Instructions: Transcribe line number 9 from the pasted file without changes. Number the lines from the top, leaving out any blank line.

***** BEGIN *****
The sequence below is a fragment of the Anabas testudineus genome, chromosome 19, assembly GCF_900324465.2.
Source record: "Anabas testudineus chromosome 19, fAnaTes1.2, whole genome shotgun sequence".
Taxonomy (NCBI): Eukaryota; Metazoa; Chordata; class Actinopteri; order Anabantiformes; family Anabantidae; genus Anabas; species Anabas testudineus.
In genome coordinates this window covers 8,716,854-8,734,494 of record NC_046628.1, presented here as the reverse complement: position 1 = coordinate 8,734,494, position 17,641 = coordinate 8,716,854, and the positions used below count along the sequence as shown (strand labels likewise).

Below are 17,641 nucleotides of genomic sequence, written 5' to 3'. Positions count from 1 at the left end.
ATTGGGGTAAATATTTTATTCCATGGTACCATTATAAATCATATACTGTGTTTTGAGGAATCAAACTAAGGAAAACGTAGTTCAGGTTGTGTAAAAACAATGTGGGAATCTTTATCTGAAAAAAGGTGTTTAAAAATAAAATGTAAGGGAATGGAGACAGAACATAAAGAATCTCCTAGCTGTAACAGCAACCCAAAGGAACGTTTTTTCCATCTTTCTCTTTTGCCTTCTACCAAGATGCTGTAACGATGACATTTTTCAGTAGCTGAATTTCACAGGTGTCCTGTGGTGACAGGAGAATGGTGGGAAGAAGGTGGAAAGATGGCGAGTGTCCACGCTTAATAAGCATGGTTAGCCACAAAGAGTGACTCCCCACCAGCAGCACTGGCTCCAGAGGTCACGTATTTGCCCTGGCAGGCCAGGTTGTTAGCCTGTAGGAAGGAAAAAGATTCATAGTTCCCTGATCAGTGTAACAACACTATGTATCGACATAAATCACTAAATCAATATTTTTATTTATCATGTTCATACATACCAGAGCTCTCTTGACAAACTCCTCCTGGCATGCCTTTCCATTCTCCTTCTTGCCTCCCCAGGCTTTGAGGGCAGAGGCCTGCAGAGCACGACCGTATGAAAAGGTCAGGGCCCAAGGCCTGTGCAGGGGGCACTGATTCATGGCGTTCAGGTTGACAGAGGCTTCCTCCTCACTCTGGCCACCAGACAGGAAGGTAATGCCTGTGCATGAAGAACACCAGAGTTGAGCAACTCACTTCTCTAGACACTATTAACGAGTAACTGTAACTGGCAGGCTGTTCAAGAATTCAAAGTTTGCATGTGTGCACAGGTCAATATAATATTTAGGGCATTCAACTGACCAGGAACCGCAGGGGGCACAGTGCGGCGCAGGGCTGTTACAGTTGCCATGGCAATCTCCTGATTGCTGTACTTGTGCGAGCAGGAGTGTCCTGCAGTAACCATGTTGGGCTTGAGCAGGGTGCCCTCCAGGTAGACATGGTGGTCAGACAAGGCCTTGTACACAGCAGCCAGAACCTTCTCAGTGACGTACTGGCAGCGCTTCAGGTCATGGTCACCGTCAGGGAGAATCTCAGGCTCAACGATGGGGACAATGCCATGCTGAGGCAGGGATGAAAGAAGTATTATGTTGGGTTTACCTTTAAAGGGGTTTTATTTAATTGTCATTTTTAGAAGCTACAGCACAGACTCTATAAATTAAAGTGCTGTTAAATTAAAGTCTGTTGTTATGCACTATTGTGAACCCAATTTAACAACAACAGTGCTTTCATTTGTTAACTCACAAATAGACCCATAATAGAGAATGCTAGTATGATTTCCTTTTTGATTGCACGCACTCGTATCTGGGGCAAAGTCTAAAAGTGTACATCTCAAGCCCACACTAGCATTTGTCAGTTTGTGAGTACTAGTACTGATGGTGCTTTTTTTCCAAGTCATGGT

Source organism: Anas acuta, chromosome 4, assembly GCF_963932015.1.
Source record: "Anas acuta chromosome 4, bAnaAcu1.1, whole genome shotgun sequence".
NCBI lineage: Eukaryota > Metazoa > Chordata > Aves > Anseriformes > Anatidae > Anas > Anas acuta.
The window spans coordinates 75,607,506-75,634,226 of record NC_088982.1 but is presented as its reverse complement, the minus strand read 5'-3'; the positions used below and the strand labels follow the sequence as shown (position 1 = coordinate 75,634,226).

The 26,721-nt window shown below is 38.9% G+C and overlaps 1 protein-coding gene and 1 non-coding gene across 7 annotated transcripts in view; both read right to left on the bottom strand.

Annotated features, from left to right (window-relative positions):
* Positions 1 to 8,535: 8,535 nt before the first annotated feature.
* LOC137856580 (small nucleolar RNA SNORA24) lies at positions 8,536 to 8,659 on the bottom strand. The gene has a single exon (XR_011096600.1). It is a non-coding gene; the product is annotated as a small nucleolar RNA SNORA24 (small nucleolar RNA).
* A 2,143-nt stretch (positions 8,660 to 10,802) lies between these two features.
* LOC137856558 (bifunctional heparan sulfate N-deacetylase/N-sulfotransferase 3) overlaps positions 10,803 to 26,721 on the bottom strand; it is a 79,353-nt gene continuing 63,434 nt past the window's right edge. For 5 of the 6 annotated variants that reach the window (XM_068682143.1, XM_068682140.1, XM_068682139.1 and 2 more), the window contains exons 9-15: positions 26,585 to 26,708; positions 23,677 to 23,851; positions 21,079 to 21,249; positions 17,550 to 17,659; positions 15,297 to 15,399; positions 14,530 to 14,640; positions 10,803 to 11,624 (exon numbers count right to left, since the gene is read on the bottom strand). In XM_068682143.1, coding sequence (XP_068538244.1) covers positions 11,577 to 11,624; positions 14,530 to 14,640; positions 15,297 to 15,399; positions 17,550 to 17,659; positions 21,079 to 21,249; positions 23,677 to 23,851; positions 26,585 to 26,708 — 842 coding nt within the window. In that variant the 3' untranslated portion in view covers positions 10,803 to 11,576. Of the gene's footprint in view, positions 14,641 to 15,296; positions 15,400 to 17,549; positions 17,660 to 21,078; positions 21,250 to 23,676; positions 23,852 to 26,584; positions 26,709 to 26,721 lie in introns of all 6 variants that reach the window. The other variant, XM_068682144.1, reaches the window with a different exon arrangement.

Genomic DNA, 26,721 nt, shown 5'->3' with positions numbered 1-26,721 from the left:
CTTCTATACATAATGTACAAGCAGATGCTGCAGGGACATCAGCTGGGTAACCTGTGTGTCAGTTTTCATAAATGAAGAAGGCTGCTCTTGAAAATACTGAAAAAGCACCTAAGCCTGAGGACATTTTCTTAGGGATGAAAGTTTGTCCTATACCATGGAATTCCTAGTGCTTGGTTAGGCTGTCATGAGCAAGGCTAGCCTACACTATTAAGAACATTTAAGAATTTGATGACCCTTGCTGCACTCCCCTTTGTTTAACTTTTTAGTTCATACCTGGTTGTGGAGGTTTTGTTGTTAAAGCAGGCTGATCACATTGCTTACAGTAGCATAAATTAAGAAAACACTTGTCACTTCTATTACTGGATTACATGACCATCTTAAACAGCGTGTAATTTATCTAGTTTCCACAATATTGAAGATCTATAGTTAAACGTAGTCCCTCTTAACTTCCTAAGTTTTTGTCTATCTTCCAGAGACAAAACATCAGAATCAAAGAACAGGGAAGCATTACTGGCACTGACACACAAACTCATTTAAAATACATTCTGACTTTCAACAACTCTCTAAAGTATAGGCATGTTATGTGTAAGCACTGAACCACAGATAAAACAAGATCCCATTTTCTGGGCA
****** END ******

NCBI lineage: Eukaryota > Metazoa > Chordata > Aves > Anseriformes > Anatidae > Anas > Anas acuta.